PLEYDELL, John (c.1601-93), of Midgehall, Lydiard Tregoze, Wilts.

Published in The History of Parliament: the House of Commons 1660-1690, ed. B.D. Henning, 1983
Available from Boydell and Brewer

Family and Education

b. c.1601, 1st s. of Sir Charles Pleydell of Midgehall and Kilburn Priory, Mdx. by 1st w. Katherine, da. and coh. of Thomas Bourchier of Barnsley, Glos.; bro. of William Pleydell. educ. Trinity, Oxf. matric. 6 Nov. 1618, aged 17; I. Temple 1621. unm. suc. fa. 1642.1

Offices Held

J.p. Wilts. July 1660-?June 1688, commr. for assessment Aug. 1660-80, corporations 1662-3, recusants 1675.2

Biography

Pleydell’s family had held Midgehall, one mile from Wootton Bassett, as tenants of Stanley Abbey before its dissolution. His great-grandfather first sat for the borough in 1553, and his younger brother, a lawyer, represented it in the Long Parliament till disabled as a Royalist. Pleydell must also have been compromised, since he was compelled to report all his movements to the authorities under the Protectorate. He was returned for Wootton Bassett in his sixtieth year, and, except in the second Exclusion Parliament, retained the seat till 1687. On the indenture of 1660 his name precedes that of Henry Somerset, the Marquess of Worcester’s heir. His local offices suggest that he was regarded as a reliable supporter of the Restoration. He was named to no committees in the Convention, but made his only recorded speech on 3 Dec. to urge the unreasonableness of restoring the title of Duke of Norfolk to a hopeless lunatic.3

Pleydell was returned unopposed in 1661 and became a moderately active Member of the Cavalier Parliament, in which he was appointed to 98 committees, including those for the uniformity bill and the execution of those under attainder in the first session. At Oxford he was named to the committee for the five mile bill. But he shared the concern of his neighbour and kinsman Sir Walter St. John over the mismanagement of government finance, and moved into opposition. He was nominated to the projected public accounts commission on 11 Dec. 1666, but was excused from serving. His income was estimated at £1,000 p.a. about this time. On the fall of Clarendon he was among those Members instructed to bring in a public accounts bill, to inquire into the miscarriages of the second Dutch war, and to consider the bill to prevent the growth of Popery. On 21 Apr. 1668 he acted as teller, for the only time, against accepting a witness for the Irish Adventurers. On 21 Oct. 1669 Pleydell and the country Cavalier (Sir) Thomas Tomkyns were sent to ask the public accounts commission to report to the House. He was appointed to the committees for the conventicles bills in 1669 and 1670, and his last important committee was on another bill to prevent the growth of Popery in 1675. In 1677 Shaftesbury marked him ‘doubly worthy’.4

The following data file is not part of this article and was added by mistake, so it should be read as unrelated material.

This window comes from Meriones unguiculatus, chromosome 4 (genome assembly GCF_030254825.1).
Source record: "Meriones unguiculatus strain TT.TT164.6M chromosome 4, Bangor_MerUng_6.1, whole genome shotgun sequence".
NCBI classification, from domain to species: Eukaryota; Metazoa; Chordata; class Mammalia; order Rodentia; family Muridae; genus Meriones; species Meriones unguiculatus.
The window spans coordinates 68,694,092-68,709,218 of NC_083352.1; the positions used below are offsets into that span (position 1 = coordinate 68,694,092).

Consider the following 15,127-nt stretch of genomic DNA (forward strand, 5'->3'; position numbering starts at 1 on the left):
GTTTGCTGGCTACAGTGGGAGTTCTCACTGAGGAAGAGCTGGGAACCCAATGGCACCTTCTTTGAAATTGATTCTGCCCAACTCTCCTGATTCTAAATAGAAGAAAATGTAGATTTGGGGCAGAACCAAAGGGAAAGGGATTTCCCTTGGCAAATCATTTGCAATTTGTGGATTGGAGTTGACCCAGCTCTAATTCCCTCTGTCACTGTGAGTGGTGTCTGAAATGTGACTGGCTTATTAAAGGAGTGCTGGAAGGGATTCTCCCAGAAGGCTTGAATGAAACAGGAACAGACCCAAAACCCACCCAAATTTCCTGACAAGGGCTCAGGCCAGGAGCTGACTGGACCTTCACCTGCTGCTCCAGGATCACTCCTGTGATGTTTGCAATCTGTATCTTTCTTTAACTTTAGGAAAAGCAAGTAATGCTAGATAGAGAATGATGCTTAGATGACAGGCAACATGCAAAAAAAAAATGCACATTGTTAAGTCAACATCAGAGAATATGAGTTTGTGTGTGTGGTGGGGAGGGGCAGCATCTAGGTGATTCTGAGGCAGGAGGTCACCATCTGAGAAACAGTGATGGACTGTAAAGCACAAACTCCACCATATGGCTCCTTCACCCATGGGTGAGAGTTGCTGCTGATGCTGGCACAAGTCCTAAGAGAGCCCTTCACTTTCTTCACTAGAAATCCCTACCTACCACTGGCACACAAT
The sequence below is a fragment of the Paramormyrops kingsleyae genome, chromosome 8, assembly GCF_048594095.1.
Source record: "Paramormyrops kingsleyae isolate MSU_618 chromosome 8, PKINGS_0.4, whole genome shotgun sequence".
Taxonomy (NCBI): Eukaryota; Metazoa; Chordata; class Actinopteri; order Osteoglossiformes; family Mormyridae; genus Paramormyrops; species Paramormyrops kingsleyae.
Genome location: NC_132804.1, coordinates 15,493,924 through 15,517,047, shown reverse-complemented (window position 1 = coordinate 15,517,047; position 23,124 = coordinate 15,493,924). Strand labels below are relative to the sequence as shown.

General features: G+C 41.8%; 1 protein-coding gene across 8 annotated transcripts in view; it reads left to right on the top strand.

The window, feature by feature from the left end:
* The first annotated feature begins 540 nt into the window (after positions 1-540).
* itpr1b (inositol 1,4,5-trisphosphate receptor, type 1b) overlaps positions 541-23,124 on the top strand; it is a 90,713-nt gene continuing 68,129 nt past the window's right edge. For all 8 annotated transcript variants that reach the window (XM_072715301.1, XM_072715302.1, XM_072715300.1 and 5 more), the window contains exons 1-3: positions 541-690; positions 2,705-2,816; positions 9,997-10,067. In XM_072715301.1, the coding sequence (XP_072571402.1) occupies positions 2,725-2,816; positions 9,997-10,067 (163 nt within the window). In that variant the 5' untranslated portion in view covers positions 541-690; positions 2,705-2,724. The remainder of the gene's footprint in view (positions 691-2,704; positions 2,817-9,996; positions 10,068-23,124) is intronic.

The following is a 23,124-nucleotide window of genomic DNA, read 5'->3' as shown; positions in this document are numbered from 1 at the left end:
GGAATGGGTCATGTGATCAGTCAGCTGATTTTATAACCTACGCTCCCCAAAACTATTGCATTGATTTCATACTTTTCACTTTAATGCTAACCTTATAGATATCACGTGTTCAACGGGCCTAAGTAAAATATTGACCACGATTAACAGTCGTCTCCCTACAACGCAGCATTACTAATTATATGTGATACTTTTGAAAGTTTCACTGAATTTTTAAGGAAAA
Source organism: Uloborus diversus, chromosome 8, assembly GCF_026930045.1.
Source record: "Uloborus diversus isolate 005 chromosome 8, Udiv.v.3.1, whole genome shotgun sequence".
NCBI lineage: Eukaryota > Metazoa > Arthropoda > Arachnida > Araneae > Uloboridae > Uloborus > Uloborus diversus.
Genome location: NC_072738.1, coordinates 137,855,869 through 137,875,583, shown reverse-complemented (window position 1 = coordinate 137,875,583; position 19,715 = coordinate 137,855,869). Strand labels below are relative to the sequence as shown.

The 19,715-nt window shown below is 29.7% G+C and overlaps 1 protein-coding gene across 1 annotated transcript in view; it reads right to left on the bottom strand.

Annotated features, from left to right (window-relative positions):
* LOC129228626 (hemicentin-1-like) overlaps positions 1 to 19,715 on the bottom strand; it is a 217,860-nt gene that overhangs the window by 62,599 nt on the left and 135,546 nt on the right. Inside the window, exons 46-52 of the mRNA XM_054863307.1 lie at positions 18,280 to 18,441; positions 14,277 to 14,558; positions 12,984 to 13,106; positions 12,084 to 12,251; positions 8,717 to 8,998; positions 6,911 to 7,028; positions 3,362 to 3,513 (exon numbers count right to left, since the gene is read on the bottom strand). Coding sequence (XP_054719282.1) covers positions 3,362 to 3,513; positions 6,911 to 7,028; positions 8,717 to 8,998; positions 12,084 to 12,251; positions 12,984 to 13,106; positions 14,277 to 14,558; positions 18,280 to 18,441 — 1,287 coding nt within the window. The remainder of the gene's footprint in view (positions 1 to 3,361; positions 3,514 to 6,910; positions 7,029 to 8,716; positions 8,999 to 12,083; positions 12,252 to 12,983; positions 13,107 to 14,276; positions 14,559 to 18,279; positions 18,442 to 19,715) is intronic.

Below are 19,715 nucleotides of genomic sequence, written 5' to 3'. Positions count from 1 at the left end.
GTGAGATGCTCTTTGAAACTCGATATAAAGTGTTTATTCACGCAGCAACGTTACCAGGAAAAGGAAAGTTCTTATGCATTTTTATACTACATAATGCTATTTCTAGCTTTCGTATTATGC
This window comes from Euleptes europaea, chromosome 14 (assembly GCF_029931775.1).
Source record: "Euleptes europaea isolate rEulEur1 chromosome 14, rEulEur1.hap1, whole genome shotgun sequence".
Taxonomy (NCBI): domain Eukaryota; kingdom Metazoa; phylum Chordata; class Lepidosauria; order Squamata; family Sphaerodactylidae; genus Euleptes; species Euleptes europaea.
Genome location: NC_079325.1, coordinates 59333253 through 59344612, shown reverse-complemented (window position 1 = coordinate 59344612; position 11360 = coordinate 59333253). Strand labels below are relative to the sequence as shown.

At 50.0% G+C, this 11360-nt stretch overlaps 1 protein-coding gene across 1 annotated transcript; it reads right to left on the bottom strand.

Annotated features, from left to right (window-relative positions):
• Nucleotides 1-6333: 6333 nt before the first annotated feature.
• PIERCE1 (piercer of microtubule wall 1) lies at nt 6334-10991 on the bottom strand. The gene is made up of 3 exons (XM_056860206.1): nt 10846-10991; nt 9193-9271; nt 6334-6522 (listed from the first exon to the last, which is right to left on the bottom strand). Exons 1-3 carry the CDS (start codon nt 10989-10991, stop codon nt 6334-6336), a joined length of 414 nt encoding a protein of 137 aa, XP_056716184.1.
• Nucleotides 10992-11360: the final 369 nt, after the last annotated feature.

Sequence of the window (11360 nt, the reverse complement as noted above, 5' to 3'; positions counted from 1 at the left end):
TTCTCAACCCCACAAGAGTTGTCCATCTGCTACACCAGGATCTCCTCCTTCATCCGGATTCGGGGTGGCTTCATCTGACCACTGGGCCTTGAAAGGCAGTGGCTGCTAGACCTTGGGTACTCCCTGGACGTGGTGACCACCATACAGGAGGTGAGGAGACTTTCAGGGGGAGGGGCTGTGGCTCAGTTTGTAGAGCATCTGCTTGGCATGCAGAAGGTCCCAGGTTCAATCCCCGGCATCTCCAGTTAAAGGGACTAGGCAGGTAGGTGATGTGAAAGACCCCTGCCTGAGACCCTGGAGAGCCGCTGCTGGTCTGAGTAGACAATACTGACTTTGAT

Pleydell was re-elected to the first Exclusion Parliament, and marked ‘worthy’ on Shaftesbury’s list. He voted for the bill, and was replaced by Henry St. John at the August election. He entered the second Exclusion Parliament for Cricklade, where a cadet branch of the family was established, at an uncontested by-election caused by the death of Hungerford Dunch, but replaced Laurence Hyde at Wootton Bassett in 1681, and retained the seat after a contest in 1685. He left no trace on the records of any of these Parliaments, nor are any answers recorded on the repeal of the Test Act and Penal Laws. He was 87 when the Revolution occurred, and it is scarcely probable that he stood again. He was buried at Lydiard Tregoze on 12 Jan. 1693. His personal estate was inventoried at £2,387 15s., made up chiefly of £900 in cash and mortgages, £562 in farmstock, and a chattel lease held under (Sir) Edward Hungerford valued at £800. His heir was his nephew Edmund, who sat for Wootton Bassett as a Tory from 1710 to 1715.5

Ref Volumes: 1660-1690

Author: Leonard Naylor

Notes

  • 1. Wilts. Vis. Peds. (Harl. Soc. cv), 153.